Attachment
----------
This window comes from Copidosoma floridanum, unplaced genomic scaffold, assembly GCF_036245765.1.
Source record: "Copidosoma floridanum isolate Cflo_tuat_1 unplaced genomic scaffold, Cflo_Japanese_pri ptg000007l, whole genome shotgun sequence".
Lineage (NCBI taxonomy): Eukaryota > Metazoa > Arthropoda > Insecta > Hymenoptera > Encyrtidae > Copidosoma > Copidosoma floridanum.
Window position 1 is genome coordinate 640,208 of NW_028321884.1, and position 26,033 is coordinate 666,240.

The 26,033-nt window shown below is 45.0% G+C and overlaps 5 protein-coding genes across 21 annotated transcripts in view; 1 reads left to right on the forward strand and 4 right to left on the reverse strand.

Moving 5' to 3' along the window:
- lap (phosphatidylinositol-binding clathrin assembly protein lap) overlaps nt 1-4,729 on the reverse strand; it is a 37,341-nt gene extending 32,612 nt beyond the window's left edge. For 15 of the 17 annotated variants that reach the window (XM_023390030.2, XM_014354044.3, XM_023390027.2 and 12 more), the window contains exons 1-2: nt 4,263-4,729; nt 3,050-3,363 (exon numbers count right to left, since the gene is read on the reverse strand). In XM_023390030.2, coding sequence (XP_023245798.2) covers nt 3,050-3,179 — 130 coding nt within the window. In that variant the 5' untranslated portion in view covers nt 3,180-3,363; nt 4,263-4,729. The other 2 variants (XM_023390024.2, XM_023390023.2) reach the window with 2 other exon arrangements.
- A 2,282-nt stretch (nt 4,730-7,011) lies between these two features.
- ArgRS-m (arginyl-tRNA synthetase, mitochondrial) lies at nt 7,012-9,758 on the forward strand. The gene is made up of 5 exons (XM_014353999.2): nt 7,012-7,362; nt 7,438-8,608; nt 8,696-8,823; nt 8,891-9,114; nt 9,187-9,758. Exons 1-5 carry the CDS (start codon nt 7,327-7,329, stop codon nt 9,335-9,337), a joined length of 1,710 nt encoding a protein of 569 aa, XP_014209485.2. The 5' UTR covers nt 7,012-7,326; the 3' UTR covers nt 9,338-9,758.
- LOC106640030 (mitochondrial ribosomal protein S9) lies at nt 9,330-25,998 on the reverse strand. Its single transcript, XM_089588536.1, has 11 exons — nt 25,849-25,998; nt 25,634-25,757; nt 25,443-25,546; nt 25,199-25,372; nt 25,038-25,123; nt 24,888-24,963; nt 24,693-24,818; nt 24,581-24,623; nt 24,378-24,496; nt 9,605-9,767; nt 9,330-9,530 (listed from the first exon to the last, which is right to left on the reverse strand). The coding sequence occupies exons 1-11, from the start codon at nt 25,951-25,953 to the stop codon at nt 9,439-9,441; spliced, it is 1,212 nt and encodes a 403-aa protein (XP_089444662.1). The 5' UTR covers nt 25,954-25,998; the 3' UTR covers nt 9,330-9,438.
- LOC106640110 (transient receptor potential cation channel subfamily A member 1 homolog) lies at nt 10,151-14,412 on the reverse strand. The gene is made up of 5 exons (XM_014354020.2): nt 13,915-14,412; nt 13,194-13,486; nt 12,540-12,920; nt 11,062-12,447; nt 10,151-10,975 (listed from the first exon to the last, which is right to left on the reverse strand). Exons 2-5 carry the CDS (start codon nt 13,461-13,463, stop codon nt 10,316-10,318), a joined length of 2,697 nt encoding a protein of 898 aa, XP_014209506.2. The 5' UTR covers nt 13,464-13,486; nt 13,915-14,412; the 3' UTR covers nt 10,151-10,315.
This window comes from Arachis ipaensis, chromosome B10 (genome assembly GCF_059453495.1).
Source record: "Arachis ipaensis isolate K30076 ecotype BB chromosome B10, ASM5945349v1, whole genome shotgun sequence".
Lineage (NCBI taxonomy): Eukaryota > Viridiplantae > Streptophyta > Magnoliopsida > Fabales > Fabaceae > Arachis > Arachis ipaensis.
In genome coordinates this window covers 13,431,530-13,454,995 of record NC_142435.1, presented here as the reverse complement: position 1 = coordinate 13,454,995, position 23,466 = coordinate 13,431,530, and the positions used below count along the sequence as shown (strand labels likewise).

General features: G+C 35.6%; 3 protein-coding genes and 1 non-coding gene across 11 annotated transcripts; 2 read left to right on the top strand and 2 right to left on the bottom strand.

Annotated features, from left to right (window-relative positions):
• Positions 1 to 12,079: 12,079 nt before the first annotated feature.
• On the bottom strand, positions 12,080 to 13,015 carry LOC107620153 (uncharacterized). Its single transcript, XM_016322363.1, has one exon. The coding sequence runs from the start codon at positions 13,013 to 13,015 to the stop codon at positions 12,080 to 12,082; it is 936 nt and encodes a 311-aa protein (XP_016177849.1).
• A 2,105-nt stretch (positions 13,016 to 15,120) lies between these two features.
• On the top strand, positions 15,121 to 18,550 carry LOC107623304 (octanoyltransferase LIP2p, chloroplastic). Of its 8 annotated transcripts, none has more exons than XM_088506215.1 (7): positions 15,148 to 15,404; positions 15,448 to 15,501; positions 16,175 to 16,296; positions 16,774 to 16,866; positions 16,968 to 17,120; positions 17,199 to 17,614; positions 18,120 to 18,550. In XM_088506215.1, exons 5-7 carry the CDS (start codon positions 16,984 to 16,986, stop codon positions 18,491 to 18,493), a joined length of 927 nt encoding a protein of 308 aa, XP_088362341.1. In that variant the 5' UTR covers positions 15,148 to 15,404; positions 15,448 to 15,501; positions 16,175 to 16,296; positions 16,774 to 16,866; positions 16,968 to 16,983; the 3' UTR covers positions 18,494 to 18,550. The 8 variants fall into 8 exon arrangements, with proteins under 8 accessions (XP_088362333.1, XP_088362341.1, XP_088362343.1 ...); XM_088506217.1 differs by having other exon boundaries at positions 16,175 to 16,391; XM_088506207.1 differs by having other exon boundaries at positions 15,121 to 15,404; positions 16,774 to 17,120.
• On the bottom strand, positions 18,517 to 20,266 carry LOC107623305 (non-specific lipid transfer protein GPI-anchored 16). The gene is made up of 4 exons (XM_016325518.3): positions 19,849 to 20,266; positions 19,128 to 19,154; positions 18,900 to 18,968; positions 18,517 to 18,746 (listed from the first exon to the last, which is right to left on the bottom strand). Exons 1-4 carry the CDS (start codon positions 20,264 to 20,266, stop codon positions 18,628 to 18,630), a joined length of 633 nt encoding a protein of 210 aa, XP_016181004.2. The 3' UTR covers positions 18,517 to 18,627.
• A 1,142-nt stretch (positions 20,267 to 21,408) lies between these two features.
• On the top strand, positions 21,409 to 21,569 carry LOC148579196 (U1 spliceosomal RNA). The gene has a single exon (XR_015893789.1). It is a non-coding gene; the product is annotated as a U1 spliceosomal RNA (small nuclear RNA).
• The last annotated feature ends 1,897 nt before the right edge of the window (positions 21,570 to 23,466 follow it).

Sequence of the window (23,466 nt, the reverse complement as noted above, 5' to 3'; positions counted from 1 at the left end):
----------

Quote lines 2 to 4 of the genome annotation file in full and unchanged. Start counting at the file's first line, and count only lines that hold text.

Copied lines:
Source record: "Copidosoma floridanum isolate Cflo_tuat_1 unplaced genomic scaffold, Cflo_Japanese_pri ptg000007l, whole genome shotgun sequence".
Lineage (NCBI taxonomy): Eukaryota > Metazoa > Arthropoda > Insecta > Hymenoptera > Encyrtidae > Copidosoma > Copidosoma floridanum.
Window position 1 is genome coordinate 640,208 of NW_028321884.1, and position 26,033 is coordinate 666,240.